Faber Book of Beasts Compare the Way the Poets Represent Frogs

Read the following poems by Seamus Heaney (‘Death of a Naturalist’) and Ted Hughes (‘Bullfrog’) in The Faber Book of Beasts (pp. 67-68 and pp. 42-43). In no more than 600 words, compare the ways in which the poets represent frogs.

Whilst the poems subject, poetic form and speaker are the same, their representations of frogs are in stark contrast, especially by the end of the poems.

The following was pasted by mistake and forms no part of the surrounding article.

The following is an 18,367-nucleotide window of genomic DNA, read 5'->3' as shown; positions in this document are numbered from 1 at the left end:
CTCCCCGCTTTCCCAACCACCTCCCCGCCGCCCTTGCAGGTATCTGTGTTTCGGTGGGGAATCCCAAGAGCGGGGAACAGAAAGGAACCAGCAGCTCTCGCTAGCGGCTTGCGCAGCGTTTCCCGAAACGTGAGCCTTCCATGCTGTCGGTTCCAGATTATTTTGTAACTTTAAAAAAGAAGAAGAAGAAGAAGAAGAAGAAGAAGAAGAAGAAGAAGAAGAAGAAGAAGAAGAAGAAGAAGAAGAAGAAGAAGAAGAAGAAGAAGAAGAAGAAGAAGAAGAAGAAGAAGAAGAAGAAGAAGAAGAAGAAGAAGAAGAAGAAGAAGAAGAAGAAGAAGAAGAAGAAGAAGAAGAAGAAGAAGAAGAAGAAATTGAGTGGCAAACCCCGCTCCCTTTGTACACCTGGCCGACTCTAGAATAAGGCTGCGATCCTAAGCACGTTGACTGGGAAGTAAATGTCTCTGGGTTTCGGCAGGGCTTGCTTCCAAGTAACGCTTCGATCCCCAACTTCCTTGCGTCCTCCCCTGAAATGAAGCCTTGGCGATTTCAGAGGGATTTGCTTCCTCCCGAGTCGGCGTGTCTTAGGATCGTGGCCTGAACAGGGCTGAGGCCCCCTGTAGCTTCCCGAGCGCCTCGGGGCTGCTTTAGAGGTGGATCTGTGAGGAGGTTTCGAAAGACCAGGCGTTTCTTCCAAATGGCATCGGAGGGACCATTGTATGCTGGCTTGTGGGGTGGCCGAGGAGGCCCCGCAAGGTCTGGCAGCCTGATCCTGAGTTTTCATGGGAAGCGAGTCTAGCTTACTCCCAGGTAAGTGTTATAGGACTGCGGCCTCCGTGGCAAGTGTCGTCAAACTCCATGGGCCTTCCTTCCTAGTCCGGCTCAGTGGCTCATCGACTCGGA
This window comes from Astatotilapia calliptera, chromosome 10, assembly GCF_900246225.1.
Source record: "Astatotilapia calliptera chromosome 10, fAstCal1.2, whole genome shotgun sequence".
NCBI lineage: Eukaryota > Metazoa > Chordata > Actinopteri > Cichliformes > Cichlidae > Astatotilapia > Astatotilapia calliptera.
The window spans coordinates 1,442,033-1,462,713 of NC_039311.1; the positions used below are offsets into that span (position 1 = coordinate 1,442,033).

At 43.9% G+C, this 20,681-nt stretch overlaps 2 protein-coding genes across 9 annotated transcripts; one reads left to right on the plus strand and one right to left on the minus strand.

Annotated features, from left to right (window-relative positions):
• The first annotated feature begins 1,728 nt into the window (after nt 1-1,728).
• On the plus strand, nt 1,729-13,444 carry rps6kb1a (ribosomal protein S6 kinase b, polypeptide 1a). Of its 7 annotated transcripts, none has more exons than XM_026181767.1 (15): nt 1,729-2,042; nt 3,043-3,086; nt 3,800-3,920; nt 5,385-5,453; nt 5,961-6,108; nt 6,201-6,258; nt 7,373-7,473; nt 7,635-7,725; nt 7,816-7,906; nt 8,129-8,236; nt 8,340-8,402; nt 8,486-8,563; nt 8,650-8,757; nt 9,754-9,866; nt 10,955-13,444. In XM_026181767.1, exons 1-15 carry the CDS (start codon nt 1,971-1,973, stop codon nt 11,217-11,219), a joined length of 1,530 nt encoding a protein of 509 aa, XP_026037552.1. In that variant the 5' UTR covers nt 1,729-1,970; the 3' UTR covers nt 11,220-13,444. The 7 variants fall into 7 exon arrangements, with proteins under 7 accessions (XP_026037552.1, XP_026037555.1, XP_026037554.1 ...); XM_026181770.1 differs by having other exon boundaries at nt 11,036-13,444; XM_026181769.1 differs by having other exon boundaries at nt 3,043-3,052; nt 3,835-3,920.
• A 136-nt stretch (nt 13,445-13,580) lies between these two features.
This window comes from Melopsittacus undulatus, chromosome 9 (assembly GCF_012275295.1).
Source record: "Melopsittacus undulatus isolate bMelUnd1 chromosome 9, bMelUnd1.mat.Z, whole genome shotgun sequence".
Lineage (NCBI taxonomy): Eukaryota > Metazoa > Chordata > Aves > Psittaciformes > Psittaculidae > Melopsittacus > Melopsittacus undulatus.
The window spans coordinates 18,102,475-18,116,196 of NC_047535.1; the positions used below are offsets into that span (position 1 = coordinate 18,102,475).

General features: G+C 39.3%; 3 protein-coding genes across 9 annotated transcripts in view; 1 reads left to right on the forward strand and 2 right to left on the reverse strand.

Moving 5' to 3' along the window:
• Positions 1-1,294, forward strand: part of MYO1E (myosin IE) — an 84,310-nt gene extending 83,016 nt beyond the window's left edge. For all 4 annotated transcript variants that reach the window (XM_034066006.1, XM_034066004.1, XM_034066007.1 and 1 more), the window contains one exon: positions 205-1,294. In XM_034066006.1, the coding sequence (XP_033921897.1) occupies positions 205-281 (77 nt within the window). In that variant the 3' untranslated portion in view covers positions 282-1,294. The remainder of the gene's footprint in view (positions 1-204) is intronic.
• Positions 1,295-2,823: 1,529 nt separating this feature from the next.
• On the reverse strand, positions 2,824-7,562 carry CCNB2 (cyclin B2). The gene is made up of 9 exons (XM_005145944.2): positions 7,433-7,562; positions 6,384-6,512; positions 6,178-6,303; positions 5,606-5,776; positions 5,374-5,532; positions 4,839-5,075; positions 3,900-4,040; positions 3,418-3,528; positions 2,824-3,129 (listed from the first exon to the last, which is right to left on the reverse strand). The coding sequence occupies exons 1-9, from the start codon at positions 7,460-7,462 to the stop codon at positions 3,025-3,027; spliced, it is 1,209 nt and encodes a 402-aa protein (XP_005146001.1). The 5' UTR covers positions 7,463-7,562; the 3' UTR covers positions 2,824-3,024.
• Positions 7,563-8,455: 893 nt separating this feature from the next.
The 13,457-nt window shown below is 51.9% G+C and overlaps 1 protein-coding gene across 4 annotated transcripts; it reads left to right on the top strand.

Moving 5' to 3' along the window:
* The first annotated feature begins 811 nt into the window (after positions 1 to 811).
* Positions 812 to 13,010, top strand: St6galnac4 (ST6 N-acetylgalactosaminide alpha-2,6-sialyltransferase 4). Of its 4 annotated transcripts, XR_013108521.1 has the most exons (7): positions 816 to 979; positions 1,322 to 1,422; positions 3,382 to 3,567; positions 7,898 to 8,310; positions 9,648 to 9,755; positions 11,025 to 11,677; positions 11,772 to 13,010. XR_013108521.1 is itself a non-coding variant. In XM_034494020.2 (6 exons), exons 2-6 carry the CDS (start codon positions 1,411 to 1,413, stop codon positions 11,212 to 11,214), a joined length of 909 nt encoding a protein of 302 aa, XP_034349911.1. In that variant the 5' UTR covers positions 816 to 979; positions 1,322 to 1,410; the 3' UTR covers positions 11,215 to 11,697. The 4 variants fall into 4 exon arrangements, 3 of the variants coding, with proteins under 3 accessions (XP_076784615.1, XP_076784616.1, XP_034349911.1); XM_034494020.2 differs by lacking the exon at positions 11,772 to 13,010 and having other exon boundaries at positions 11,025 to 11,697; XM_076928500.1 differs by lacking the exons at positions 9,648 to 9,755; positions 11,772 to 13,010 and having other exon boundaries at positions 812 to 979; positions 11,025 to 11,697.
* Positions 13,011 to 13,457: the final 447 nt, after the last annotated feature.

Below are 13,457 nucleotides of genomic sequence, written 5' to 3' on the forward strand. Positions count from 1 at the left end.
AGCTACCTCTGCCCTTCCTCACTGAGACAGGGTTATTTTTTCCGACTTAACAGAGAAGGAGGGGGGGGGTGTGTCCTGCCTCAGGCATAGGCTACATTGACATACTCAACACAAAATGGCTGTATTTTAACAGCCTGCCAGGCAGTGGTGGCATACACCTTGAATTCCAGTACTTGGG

Seamus Heaney’s ’Death of a Naturalist’ is written in two large verses. I am conscious that Heaney seems to want the reader to journey through the frog’s life cycle. He starts by describing the ‘warm thick slobber of frogspawn’ (Assignment Booklet, 2014, pp27) in the flax dam. Heaney gives a sense of slow calmness in this section by slowing your reading with broken lines such as’ heavy headed/ Flax’ (Assignment Booklet, 2014, pp27). When describing the tadpoles the poem comes alive with the tadpoles ‘burst into nimble swimming tadpoles’ (Assignment Booklet, 2014, pp27). The poet seems to represent the tadpole as fun and childish and the alliteration of jampots and jelly helps this childish imagery ’jampotsfuls of the jellied specks’ (Assignment Booklet, 2014, pp27). At the end of this verse Heaney shares interesting facts about the frog’s ability to change colour with the weather. Here there seems to be an element of respect creeping in. However the second verse is where we encounter the adult frog and the tone changes. The representation of the calm spawn and fun tadpole is lost and the respect seems to be laced with fear ‘turned, and ran’ (Assignment Booklet, 2014, pp27).   Although this verse is littered with ugly language such as rank, cow dung, gross bellied, sickened and slim. Heaney is seen here to credit the frogs with human like qualities such as anger and threatening ‘obscene threats’ (Assignment Booklet, 2014, pp27). Heaney suggests that they have come for vengeance which plants the idea that the frogs have organised themselves. He also uses the simile of a grenade...